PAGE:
When CARE Ratings expanded its services to Nepal, it wasn’t perceived fair as both the rating agencies belonged to an Indian economy. How fair do you find this criticism? Do you think Nepal should bring rating agency from other foreign countries?
I am not known to such criticisms. However, when it comes to bringing in the rating agencies from foreign countries, I believe, it is not the regulator who chose both the rating agencies from the same country but it is the company who choose to expand its business in a certain territory. Apparently, in case of Nepal, both the rating agency companies belong to India. Both ICRA and CARE Ratings were given license on the basis of Credit Rating Regulations of Nepal and as per the nature of the business rather than the country of origin.
Do you think conducting credit rating of Nepal is necessary to attract foreign investors and FDI in the country?
If the credit rating of the country is in place then it really help to enhance the credibility image of the country which helps in attracting foreign investors and FDI in the country as per the risk appetite of the investor. Now that, Nepal is focused on foreign loans and FDI, the sovereign rating is must not only to attract the investments but also pricing of the loans.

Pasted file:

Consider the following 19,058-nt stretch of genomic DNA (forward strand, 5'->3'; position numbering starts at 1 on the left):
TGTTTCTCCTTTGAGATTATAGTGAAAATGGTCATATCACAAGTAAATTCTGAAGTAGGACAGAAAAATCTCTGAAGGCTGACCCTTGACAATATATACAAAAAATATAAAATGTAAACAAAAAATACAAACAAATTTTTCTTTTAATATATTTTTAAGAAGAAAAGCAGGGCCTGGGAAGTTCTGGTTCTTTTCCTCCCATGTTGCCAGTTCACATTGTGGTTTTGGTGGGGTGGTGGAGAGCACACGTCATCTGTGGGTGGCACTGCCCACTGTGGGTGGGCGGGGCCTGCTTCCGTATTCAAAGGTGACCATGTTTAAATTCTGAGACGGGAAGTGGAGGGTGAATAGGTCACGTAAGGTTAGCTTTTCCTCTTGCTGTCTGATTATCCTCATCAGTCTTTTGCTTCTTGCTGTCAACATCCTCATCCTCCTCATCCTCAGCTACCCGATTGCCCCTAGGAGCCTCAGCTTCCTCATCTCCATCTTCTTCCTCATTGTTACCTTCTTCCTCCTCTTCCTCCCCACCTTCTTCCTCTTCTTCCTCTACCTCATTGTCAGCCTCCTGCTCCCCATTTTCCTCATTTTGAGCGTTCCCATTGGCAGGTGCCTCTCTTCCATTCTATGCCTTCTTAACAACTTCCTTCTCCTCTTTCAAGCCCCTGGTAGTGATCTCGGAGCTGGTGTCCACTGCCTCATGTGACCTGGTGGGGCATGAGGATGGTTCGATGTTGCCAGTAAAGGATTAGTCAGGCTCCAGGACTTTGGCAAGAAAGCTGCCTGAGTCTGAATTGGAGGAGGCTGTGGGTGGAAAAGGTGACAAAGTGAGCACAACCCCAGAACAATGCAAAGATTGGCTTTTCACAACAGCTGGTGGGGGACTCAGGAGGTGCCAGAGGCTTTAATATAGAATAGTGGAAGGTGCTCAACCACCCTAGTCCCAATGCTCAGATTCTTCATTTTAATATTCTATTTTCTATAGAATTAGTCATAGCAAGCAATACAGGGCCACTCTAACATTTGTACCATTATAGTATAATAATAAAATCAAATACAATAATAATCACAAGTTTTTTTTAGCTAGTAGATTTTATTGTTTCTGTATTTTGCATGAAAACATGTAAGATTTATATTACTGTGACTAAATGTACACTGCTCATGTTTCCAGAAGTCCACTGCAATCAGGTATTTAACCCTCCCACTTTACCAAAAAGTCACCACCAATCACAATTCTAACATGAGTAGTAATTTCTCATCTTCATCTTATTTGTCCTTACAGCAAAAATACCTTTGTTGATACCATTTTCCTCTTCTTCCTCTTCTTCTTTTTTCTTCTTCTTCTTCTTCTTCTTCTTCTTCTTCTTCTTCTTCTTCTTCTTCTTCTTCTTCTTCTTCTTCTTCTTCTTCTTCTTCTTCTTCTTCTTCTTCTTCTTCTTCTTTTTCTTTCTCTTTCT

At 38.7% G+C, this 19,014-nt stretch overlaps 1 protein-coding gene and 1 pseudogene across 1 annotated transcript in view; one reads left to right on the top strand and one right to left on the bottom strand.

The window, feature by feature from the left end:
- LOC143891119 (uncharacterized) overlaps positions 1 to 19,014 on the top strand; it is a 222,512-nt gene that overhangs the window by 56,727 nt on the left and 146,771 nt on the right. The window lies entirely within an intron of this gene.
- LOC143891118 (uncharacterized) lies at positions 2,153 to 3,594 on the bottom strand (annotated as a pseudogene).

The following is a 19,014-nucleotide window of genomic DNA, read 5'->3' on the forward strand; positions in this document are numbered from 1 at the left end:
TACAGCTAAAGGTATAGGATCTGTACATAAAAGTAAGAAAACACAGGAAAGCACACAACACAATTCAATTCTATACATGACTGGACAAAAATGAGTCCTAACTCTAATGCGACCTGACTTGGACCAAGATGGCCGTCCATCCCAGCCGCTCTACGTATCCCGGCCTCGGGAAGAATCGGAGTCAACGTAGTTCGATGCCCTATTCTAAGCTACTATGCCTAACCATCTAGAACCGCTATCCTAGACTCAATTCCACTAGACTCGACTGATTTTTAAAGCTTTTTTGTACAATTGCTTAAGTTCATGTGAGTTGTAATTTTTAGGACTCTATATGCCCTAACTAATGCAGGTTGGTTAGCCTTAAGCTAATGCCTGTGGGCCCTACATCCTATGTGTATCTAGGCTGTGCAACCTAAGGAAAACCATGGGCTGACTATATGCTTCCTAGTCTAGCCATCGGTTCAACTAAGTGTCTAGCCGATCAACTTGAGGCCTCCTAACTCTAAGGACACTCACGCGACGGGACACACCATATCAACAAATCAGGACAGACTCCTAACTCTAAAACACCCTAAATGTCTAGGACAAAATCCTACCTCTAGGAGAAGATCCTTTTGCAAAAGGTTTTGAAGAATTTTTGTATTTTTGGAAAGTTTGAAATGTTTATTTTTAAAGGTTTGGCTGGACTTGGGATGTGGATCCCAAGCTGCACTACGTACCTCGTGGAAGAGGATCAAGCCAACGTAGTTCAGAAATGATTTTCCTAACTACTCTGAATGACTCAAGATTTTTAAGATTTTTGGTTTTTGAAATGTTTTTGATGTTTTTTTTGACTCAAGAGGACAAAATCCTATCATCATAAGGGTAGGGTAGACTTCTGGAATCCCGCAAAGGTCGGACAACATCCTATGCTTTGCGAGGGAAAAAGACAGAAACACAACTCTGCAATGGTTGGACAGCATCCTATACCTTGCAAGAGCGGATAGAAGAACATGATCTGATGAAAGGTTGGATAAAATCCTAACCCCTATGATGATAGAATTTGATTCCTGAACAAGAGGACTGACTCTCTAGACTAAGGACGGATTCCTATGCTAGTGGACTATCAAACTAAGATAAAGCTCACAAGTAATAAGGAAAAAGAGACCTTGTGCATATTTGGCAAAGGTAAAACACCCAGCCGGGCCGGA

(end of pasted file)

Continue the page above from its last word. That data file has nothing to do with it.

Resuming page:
How much of importance do Indian investors give to the credit agencies? Is the scenario different than Nepal?
Indian long term investors always take ideas from credit rating agencies and take an informed decision as per their risk taking capacity. It is not that nobody gives importance to credit rating in Nepal, it is rather their risk taking capacity and return from the market according to which they select their choice of investment.
How do you perceive Nepalese financial market?
Presently, the market has been hit with pessimism, however, the growth in stock market in the upcoming days cannot be ruled out. For instance, the Budget announcement for the company with Rs. 1 Billion paid up capital mandatory to be listed will give investors broader investible base, the recent provision of monetary policy has facilitated that the debentures/bonds issued by banks can be used in the calculation of CCD ratio. We can expect most of the banks will go for bonds and debentures in the upcoming days. So, I believe, a lot more is coming in the near future for the development of Nepal Financial Market.
What are the factors behind the growth of index in India and overall stock market of India?
The major factors that contribute the growth of index in India is that a strong fundamental growth is being undertaken in the economy. Besides, the interest rates of banks came down a lot after demonetization so, people are after stocks, mutual funds and equities. Even the corporate economy is growing.
Mr. Goyal, who is all set to expand his career in another territory says “It is a learning experience for me. Both Nepal and India are developing on its own pace. It’s just the size of the market that differs. In India, there is a higher level of awareness about the credit ratings and in Nepal, we are supposed to create it. Since I need to work from the grass root level, I will take this as a learning opportunity.”